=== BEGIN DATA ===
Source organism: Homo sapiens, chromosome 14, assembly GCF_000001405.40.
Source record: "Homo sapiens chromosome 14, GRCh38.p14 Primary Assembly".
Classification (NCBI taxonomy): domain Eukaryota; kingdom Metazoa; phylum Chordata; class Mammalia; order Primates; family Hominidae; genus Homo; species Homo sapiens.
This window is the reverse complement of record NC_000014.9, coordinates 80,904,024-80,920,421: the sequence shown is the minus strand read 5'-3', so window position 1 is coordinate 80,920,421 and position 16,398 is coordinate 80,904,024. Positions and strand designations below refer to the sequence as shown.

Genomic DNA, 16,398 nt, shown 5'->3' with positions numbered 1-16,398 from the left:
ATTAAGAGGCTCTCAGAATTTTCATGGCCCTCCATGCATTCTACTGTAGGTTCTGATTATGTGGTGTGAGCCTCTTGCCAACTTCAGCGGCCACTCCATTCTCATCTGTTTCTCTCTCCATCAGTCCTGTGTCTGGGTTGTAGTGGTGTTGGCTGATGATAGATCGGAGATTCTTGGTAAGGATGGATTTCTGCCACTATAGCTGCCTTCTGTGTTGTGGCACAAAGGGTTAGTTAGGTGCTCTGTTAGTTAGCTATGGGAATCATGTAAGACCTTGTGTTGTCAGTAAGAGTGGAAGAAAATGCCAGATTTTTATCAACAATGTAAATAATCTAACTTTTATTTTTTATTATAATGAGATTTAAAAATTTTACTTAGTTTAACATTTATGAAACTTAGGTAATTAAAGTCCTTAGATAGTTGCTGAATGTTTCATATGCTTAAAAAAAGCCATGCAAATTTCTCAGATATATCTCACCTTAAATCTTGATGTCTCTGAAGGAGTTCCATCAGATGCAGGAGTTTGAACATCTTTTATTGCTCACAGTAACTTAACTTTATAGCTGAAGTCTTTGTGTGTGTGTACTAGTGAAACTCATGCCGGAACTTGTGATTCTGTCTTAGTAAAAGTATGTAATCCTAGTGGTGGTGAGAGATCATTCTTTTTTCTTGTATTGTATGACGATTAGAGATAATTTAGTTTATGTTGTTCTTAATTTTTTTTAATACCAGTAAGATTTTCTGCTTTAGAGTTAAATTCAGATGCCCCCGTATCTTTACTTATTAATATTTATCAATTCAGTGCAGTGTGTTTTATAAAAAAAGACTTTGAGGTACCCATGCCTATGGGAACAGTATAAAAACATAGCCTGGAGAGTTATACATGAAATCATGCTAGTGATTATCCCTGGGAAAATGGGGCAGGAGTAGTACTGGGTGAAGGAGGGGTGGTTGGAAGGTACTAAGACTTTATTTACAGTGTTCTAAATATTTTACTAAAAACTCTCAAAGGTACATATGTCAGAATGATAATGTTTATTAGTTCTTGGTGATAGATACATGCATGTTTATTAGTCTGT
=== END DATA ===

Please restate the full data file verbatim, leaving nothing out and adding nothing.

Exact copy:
Source organism: Homo sapiens, chromosome 14, assembly GCF_000001405.40.
Source record: "Homo sapiens chromosome 14, GRCh38.p14 Primary Assembly".
Classification (NCBI taxonomy): domain Eukaryota; kingdom Metazoa; phylum Chordata; class Mammalia; order Primates; family Hominidae; genus Homo; species Homo sapiens.
This window is the reverse complement of record NC_000014.9, coordinates 80,904,024-80,920,421: the sequence shown is the minus strand read 5'-3', so window position 1 is coordinate 80,920,421 and position 16,398 is coordinate 80,904,024. Positions and strand designations below refer to the sequence as shown.

Genomic DNA, 16,398 nt, shown 5'->3' with positions numbered 1-16,398 from the left:
ATTAAGAGGCTCTCAGAATTTTCATGGCCCTCCATGCATTCTACTGTAGGTTCTGATTATGTGGTGTGAGCCTCTTGCCAACTTCAGCGGCCACTCCATTCTCATCTGTTTCTCTCTCCATCAGTCCTGTGTCTGGGTTGTAGTGGTGTTGGCTGATGATAGATCGGAGATTCTTGGTAAGGATGGATTTCTGCCACTATAGCTGCCTTCTGTGTTGTGGCACAAAGGGTTAGTTAGGTGCTCTGTTAGTTAGCTATGGGAATCATGTAAGACCTTGTGTTGTCAGTAAGAGTGGAAGAAAATGCCAGATTTTTATCAACAATGTAAATAATCTAACTTTTATTTTTTATTATAATGAGATTTAAAAATTTTACTTAGTTTAACATTTATGAAACTTAGGTAATTAAAGTCCTTAGATAGTTGCTGAATGTTTCATATGCTTAAAAAAAGCCATGCAAATTTCTCAGATATATCTCACCTTAAATCTTGATGTCTCTGAAGGAGTTCCATCAGATGCAGGAGTTTGAACATCTTTTATTGCTCACAGTAACTTAACTTTATAGCTGAAGTCTTTGTGTGTGTGTACTAGTGAAACTCATGCCGGAACTTGTGATTCTGTCTTAGTAAAAGTATGTAATCCTAGTGGTGGTGAGAGATCATTCTTTTTTCTTGTATTGTATGACGATTAGAGATAATTTAGTTTATGTTGTTCTTAATTTTTTTTAATACCAGTAAGATTTTCTGCTTTAGAGTTAAATTCAGATGCCCCCGTATCTTTACTTATTAATATTTATCAATTCAGTGCAGTGTGTTTTATAAAAAAAGACTTTGAGGTACCCATGCCTATGGGAACAGTATAAAAACATAGCCTGGAGAGTTATACATGAAATCATGCTAGTGATTATCCCTGGGAAAATGGGGCAGGAGTAGTACTGGGTGAAGGAGGGGTGGTTGGAAGGTACTAAGACTTTATTTACAGTGTTCTAAATATTTTACTAAAAACTCTCAAAGGTACATATGTCAGAATGATAATGTTTATTAGTTCTTGGTGATAGATACATGCATGTTTATTAGTCTGT